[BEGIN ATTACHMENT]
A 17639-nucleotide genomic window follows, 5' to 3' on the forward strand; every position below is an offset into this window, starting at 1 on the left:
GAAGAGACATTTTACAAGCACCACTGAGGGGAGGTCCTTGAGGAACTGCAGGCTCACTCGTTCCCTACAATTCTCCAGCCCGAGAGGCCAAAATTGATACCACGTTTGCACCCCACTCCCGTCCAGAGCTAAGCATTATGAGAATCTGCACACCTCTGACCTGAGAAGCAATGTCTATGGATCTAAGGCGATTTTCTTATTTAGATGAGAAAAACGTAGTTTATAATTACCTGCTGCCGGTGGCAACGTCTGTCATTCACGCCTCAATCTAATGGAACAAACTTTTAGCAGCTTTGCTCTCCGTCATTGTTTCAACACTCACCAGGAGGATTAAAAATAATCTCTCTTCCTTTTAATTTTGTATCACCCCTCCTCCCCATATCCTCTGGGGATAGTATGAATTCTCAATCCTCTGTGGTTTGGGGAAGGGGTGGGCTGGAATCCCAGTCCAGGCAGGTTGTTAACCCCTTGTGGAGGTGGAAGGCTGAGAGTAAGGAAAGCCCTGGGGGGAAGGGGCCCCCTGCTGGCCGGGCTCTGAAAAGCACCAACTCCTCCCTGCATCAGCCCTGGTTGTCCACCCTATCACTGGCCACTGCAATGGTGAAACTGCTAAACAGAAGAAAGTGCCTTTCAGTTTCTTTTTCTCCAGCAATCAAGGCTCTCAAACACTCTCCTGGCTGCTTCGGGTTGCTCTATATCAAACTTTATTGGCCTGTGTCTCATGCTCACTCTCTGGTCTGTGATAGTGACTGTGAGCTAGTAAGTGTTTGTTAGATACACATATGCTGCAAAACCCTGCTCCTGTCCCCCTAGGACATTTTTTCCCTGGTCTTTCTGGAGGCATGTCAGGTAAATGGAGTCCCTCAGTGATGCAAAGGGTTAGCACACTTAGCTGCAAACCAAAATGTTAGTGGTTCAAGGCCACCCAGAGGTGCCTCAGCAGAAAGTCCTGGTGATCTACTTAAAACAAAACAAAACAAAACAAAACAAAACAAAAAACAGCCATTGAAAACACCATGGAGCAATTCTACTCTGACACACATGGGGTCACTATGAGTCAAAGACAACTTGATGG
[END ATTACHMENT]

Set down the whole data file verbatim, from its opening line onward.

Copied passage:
A 17639-nucleotide genomic window follows, 5' to 3' on the forward strand; every position below is an offset into this window, starting at 1 on the left:
GAAGAGACATTTTACAAGCACCACTGAGGGGAGGTCCTTGAGGAACTGCAGGCTCACTCGTTCCCTACAATTCTCCAGCCCGAGAGGCCAAAATTGATACCACGTTTGCACCCCACTCCCGTCCAGAGCTAAGCATTATGAGAATCTGCACACCTCTGACCTGAGAAGCAATGTCTATGGATCTAAGGCGATTTTCTTATTTAGATGAGAAAAACGTAGTTTATAATTACCTGCTGCCGGTGGCAACGTCTGTCATTCACGCCTCAATCTAATGGAACAAACTTTTAGCAGCTTTGCTCTCCGTCATTGTTTCAACACTCACCAGGAGGATTAAAAATAATCTCTCTTCCTTTTAATTTTGTATCACCCCTCCTCCCCATATCCTCTGGGGATAGTATGAATTCTCAATCCTCTGTGGTTTGGGGAAGGGGTGGGCTGGAATCCCAGTCCAGGCAGGTTGTTAACCCCTTGTGGAGGTGGAAGGCTGAGAGTAAGGAAAGCCCTGGGGGGAAGGGGCCCCCTGCTGGCCGGGCTCTGAAAAGCACCAACTCCTCCCTGCATCAGCCCTGGTTGTCCACCCTATCACTGGCCACTGCAATGGTGAAACTGCTAAACAGAAGAAAGTGCCTTTCAGTTTCTTTTTCTCCAGCAATCAAGGCTCTCAAACACTCTCCTGGCTGCTTCGGGTTGCTCTATATCAAACTTTATTGGCCTGTGTCTCATGCTCACTCTCTGGTCTGTGATAGTGACTGTGAGCTAGTAAGTGTTTGTTAGATACACATATGCTGCAAAACCCTGCTCCTGTCCCCCTAGGACATTTTTTCCCTGGTCTTTCTGGAGGCATGTCAGGTAAATGGAGTCCCTCAGTGATGCAAAGGGTTAGCACACTTAGCTGCAAACCAAAATGTTAGTGGTTCAAGGCCACCCAGAGGTGCCTCAGCAGAAAGTCCTGGTGATCTACTTAAAACAAAACAAAACAAAACAAAACAAAACAAAAAACAGCCATTGAAAACACCATGGAGCAATTCTACTCTGACACACATGGGGTCACTATGAGTCAAAGACAACTTGATGG